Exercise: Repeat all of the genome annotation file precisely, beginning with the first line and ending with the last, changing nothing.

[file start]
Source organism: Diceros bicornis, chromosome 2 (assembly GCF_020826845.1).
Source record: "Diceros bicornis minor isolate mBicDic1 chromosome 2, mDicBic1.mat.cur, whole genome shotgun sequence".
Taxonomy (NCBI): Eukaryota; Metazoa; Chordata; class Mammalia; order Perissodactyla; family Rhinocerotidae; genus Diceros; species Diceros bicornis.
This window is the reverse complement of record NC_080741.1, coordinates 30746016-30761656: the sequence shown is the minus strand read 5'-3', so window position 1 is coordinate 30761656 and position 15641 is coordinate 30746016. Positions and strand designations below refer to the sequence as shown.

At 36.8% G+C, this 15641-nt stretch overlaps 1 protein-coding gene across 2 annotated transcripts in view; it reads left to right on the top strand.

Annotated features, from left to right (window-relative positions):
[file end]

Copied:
Source organism: Diceros bicornis, chromosome 2 (assembly GCF_020826845.1).
Source record: "Diceros bicornis minor isolate mBicDic1 chromosome 2, mDicBic1.mat.cur, whole genome shotgun sequence".
Taxonomy (NCBI): Eukaryota; Metazoa; Chordata; class Mammalia; order Perissodactyla; family Rhinocerotidae; genus Diceros; species Diceros bicornis.
This window is the reverse complement of record NC_080741.1, coordinates 30746016-30761656: the sequence shown is the minus strand read 5'-3', so window position 1 is coordinate 30761656 and position 15641 is coordinate 30746016. Positions and strand designations below refer to the sequence as shown.

At 36.8% G+C, this 15641-nt stretch overlaps 1 protein-coding gene across 2 annotated transcripts in view; it reads left to right on the top strand.

Annotated features, from left to right (window-relative positions):